Powerful Portraits using Body Language and Lighting

 

Lesson Info

Shoot: Give Your Subject Space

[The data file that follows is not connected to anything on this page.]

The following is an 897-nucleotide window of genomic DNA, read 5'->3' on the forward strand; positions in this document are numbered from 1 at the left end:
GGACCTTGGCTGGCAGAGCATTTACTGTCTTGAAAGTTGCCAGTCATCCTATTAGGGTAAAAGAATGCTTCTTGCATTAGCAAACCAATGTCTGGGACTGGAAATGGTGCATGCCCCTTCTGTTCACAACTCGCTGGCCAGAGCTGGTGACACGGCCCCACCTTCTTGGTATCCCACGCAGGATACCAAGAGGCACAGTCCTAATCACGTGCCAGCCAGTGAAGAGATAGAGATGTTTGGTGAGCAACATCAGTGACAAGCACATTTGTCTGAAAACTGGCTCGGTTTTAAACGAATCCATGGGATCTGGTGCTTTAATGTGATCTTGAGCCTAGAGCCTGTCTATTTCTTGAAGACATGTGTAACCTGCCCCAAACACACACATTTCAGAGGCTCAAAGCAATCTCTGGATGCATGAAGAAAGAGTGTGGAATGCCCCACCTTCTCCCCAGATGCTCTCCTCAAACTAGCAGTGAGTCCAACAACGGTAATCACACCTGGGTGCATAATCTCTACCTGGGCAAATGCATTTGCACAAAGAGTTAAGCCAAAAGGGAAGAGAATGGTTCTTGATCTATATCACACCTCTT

We've got another one. Who's on deck? Heather. Heather? Okay. She doesn't know what she's in for, I don't think. (audience laughs) The thing is, none of the staff has been watching. We asked them not to watch. So they have no idea exactly what we're getting at or what we're doing. So this is kind of fun, too. Everybody else knows. Hi! Heather? Heather, Heather. Yes. She almost got smacked in the head by the boom. Hi! Nice to see you. Nice to see you, too. We've got a stool right here in the middle. Come on and have a seat. Which way? This way? Well, you could turn and face the back wall. Maybe not so nice. Okay, we'll have you rotate toward the front. Okay. I see horseshoes. Yeah. Are you a horse person? No, but I'm from Kentucky. Oh, well that makes sense. Yeah. Okay, cool. Did you ever ride horses when you lived in Kentucky? No. Oh, you say that like, that was a good or a bad thing, I don't know. No, I just never got into them. I mean, they were ...